A successful season was then rounded off for Celtic with a short tour of Denmark and Norway in June, with games in the capital cities of Copenhagen and Christiania, later renamed as Oslo. Will’s first overseas trip as a Celt would not be via luxury liner, though. The Celtic Wiki records that the SS Zara which carried the Scottish Cup-holders from Hull to Copenhagen was ‘more of a cargo than passenger ship!’

SS Zara

Accompanying the Celtic party was a Scottish reporter, who allegedly went by the alias ‘The Man in the Know.’ His first report, from The Scottish Referee of 7 June 1912 and reproduced in The Celtic Wiki, was filed after the first two matches had been completed in Copenhagen, a 3-1 win over B93 Copenhagen followed by a 4-1 defeat by ‘an international side’, thought to be the Danish Olympic team. The report mentions a country not quite in mourning despite the death of King Frederick VIII in Hamburg just weeks earlier and showed that the crossing had not been a particularly pleasant one but included an interesting historical reference.

“Our trip up to this has been a very pleasant one, despite a bit of sickness among a few of the men crossing the dreaded North Sea, where we saw our own fleet and the German fleet each playing their own little game. We also touched on the famous Dogger Bank, and Captain French, of the good ship Zara told us the tale over again till it took us all our time to restrain Sunny Jim from leading an attack on St Petersburg, which he thinks is just over the way from here.”

The reference to Dogger Bank relates to an incident which took place there in October 1904, so eight years earlier, where the Russian Navy opened fire on British fishing trawlers, having mistaken them for Japanese torpedo boats during the Russo-Japanese War. Two British fishermen were killed, leading to the threat of war between the United Kingdom and Russia.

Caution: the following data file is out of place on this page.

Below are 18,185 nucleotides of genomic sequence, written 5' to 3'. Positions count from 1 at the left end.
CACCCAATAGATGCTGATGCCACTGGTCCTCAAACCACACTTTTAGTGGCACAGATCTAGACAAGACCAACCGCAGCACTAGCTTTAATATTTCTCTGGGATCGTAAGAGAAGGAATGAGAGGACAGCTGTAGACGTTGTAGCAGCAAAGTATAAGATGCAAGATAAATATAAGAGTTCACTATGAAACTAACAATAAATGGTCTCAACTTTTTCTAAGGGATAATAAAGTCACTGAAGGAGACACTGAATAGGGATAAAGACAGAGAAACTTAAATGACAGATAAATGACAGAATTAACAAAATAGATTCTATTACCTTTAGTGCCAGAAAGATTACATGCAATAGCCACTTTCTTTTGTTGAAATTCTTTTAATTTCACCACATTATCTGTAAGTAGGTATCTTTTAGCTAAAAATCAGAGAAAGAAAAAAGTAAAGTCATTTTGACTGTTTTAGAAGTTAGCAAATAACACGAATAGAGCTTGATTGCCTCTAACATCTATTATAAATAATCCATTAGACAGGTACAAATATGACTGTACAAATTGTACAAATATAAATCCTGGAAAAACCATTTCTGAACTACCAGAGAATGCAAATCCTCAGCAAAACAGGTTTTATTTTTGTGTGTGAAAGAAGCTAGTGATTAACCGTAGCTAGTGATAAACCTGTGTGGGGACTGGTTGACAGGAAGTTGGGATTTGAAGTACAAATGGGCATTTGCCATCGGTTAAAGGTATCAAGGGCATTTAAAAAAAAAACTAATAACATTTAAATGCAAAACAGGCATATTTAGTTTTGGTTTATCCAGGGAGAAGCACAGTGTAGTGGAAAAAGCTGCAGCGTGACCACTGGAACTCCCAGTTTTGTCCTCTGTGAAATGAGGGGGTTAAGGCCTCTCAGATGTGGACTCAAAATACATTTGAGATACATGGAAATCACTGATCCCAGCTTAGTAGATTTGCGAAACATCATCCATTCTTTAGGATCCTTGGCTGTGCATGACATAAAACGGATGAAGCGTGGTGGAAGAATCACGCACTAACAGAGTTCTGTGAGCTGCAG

It was on that ship SS Zara that I believe the first photo of Will as a Celt may have been taken. It also features James Kelly, Patsy Gallacher, Jimmy Quinn plus Willie Maley wearing a rather natty beret – or ‘bunnet’ – so it’s pretty special. Charlie Doherty had provided another photo of Maley and some of the Celtic stars of the period where the manager is sporting the same headgear, so that may also be from that Scandinavian trip.

Celtic on the SS Zara

Maley’s Celts would play five matches on that tour, with the latter three in Norway. A 9-0 win in Drammen was sandwiched between two victories over the Norwegian Olympic team in Christiania, the first of those taking place on 7 June 1912, a public holiday celebrating the seventh anniversary of Norway’s independence from Sweden. Those games against the Olympic side would produce another striking image, as the Hoops lined up in the goalmouth, Celtic goalkeeper John Mulrooney wearing a white knitted jumper covered in shamrocks, apparently given to Jimmy Quinn by a supporter.

Celtic line up against the Norwegian Olympic team in Christiania, June 1912
Norwegian Olympic team ahead of the c lash with Celtic, June 1912.

Insert photos of Will Quinn and Celtic team on tour.

And then it was time to head back to Scotland to rest ahead of the coming season.

To be continued…

Hail, hail!

Matt Corr

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About Author

Having retired from his day job Matt Corr can usually be found working as a Tour Guide at Celtic Park, or if there is a Marathon on anywhere in the world from as far away as Tokyo or New York, Matt will be running for the Celtic Foundation. On a European away-day, he's there writing his Diary for The Celtic Star and he's currently completing his first Celtic book with another two planned.


  1. I assume Matt that you researched part of my family tree for my great grandpa Will Quinn. Is this correct or did you use an alternative source? Thank you for some of the photos which I have not seen before.

    • Hi Anne Marie. you’re very welcome. I did indeed. I have been working on it for some time now and after the story is concluded, I will be passing all my family information to my friend Charlie, who is also a great grandchild. That will include information which I have not published. What is your ‘branch’ of the family tree which links back to Will as I may have content which will be of interest to you?